‘Referee: Well, you know whether you did or not. A. No, I didn't tell him it was all over my body, because it was not.
‘Referee: Well, he found something. The doctors aren't prone to do those things to any great extent, and Dr. Miller and Dr. Rees have a pretty good reputation in San Francisco for being honest in their examination. Their opinions may not always jibe with what we consider the industrial factors, but at least no one has ever accused them of deliberately lying about the man's history or the man's findings. A. I can't help that at all, because it was not all over my body.
‘Referee: All right. If you say you didn't and I say there is no reason for the doctors lying about it, and I don't believe they are. Go ahead with your examination.’
At the conclusion of petitioner's testimony his attorney stated: ‘I have two more witnesses here’; but the referee refused to allow them to testify, saying: ‘The answer is ‘No.’ If this man hasn't told the truth I am going to be very much disappointed.' Petitioner's attorney then asked: ‘Couldn't I put it on to show the condition around the spectacles, of his eyes. The people from the union here that saw him and his wife—’ And the referee, interrupting, said: ‘No. No, the answer is still ‘No.’ The matter is submitted.'
On January 9, 1945, the referee recommended that compensation be denied. Petitioner filed a petition for rehearing and offered to produce as witnesses, besides the union representative and petitioner's wife, who were present at the hearing, and whose testimony the referee refused to hear, Dr. Hohl, the attending physician, four nurses from the hospital, his employer and a fellow carpenter—all of whom petitioner alleged would testify to the definite line of demarcation of the dermatitis between the unexposed and exposed parts of his body. The petition for rehearing was referred to a different referee, and he recommended denial thereof; and on March 2, 1945, the commission made an order to that effect.
We are of the opinion that, as petitioner contends, the refusal of the referee to hear the testimony of the two witnesses produced by petitioner at the hearing constituted a denial of due process of law and therefore was in excess of jurisdiction. Section 5700 of the Labor Code, St.1937, p. 298, provides that ‘Either party may be present at any hearing, in person, by attorney, or by any other agent, and may present testimony pertinent under the pleadings.’ (Italics added.) And the general rule is as stated in 20 American Jurisprudence, at page 1043, that ‘A party is entitled to call as many witnesses as he deems necessary to the establishment of his claim or defense, subject to the power of the court reasonably to limit the number who may be heard upon any one issue; * * *’ Even though the proffered evidence is deemed cumulative, so long as facts testified to by a party are not conclusively established or admitted, they are open to further proof. 53 Am.Jur. p. 94.
Here the determination of the question of whether the dermatitis was produced by exposure to an external irritant in the course of the employment or was the result of a constitutional nonindustrial illness depended largely on whether the dermatitis was confined to the exposed areas. Petitioner testified that it was so confined, and his physician based his conclusion that the dermatitis was occupational squarely on the ground that ‘only exposed parts were affected.’ The insurance company's doctors based their conclusion that the dermatitis was non-industrial mainly on the ground that the dermatitis was present on unexposed parts of petitioner's body. Obviously, in view of the sharply conflicting evidence it could not be said that it had been conclusively established or admitted that the dermatitis was not confined to the exposed areas of petitioner's body; and that being so, it is clear that petitioner was entitled as a matter of right to present the testimony of the other witnesses to corroborate his testimony that the dermatitis was not present on the unexposed parts of his body, and that the denial of such right constituted a denial of due process of law—particularly since under the workmen's compensation law the referee is not the sole judge of the facts. The final decision rests with the commission, and it may, if it sees fit, on the same record make findings of fact contrary to those made by the referee, and decide the case accordingly.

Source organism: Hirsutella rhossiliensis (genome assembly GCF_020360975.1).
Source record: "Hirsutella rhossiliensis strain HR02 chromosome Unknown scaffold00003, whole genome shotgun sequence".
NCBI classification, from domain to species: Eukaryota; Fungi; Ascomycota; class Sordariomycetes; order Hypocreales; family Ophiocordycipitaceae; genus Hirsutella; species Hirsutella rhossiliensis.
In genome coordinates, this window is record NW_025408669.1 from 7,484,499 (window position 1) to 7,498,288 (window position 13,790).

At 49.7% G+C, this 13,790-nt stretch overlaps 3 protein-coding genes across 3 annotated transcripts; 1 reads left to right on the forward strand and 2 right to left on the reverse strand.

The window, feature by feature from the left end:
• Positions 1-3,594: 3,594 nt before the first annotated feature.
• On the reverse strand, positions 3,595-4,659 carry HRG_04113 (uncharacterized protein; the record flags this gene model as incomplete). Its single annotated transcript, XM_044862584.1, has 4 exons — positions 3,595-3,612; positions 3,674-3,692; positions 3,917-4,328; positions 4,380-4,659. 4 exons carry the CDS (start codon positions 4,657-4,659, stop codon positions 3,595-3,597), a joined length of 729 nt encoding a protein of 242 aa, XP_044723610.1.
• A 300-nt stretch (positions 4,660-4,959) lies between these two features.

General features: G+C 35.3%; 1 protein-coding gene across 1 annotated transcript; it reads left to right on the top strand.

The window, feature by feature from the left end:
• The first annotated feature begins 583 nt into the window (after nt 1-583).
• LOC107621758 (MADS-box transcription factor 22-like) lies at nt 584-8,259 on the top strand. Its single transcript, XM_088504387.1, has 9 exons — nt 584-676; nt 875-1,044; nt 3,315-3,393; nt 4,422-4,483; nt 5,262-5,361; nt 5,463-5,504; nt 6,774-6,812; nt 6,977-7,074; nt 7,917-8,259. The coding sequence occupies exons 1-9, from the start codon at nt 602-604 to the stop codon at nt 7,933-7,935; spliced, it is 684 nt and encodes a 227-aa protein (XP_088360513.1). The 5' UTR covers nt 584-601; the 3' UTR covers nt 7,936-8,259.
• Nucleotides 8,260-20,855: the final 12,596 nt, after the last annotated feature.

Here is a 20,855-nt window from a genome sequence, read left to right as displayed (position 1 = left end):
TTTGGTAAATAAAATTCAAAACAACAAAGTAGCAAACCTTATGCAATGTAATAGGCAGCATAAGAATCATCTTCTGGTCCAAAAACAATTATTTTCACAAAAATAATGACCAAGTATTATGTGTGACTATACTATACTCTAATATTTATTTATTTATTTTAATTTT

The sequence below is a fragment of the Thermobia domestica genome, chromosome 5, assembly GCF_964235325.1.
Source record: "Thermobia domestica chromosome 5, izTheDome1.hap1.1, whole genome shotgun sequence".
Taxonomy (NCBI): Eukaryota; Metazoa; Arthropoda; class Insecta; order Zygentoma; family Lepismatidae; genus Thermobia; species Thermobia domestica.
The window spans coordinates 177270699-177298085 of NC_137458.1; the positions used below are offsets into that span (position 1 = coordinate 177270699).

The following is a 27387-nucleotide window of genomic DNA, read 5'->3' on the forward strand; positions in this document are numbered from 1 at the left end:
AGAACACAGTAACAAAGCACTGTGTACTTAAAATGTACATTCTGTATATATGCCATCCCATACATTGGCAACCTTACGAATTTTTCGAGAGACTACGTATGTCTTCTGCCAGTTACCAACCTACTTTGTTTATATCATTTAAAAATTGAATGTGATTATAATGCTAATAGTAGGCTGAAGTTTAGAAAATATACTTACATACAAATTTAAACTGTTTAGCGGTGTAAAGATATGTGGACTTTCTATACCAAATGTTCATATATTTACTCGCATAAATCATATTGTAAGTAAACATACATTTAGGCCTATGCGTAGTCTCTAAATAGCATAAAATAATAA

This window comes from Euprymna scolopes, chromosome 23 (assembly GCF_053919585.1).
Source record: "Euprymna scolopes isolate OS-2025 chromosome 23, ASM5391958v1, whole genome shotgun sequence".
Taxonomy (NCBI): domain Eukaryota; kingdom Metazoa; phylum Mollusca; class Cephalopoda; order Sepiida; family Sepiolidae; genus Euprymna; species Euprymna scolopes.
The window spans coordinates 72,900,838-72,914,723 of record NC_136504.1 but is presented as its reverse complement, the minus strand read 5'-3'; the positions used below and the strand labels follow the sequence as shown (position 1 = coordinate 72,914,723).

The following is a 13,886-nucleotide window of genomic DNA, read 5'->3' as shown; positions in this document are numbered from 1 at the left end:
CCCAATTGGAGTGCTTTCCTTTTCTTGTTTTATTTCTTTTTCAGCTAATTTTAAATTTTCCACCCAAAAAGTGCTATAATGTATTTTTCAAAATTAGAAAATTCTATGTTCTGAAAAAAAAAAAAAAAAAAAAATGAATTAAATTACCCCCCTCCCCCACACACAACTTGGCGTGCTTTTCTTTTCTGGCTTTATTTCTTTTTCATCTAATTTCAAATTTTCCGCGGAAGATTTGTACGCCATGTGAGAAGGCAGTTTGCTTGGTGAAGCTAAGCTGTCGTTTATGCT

The legal principle here involved is the same as the one presented in Walker Mining Co. v. Industrial Accident Commission, 35 Cal.App.2d 257, 95 P.2d 188. There the Industrial Accident Commission submitted and determined the employer's petition to terminate its liability without permitting it to obtain a medical examination to ascertain the present condition of the claimant and to cross-examine him in that regard; and it was held that such ruling in effect amounted to a denial of the employer's constitutional right to due process. In so holding the court said, 35 Cal.App.2d at pages 262, 263, 95 P.2d at page 190: ‘We are of the opinion the California Industrial Accident Commission exceeded its jurisdiction in submitting and determining the insurer's petition to terminate its liability without permitting it to obtain a medical examination to ascertain the present physical condition of the claimant, and to cross-examine him in that regard. In effect, that ruling amounted to a denial of the insurer's constitutional right to due process by refusing to permit it to cross-examine a witness upon a material issue. In the case of Saunders v. Shaw, 244 U.S. 317, 37 S.Ct. 638, 61 L.Ed. 1163, it was held that the submission and determination of a case without giving a party thereto the opportunity of presenting his evidence on a material issue resulted in a denial of due process guaranteed by the fourteenth amendment to the federal Constitution * * *. The administration of justice is founded on the principle that every litigant shall have a fair opportunity to present to the court material evidence in support of his valid claim. * * * Clearly the commission is vested with a sound discretion to regulate and control the cross-examination of witnesses in proceedings before that tribunal, and its award will not be disturbed on certiorari for mere errors of procedure. But that authority will not justify an arbitrary denial of the right of a litigant to procure competent testimony by deposition or otherwise when the application therefor is seasonably made and pursued with due diligence according to established rules of procedure.’
For the reasons stated the decision is annulled, and the proceeding is remanded, with directions to the commission to proceed with such further hearing as will afford petitioner a reasonable opportunity to present whatever additional evidence may be available to him to support his claim.
PETERS, P. J., and WARD, J., concur.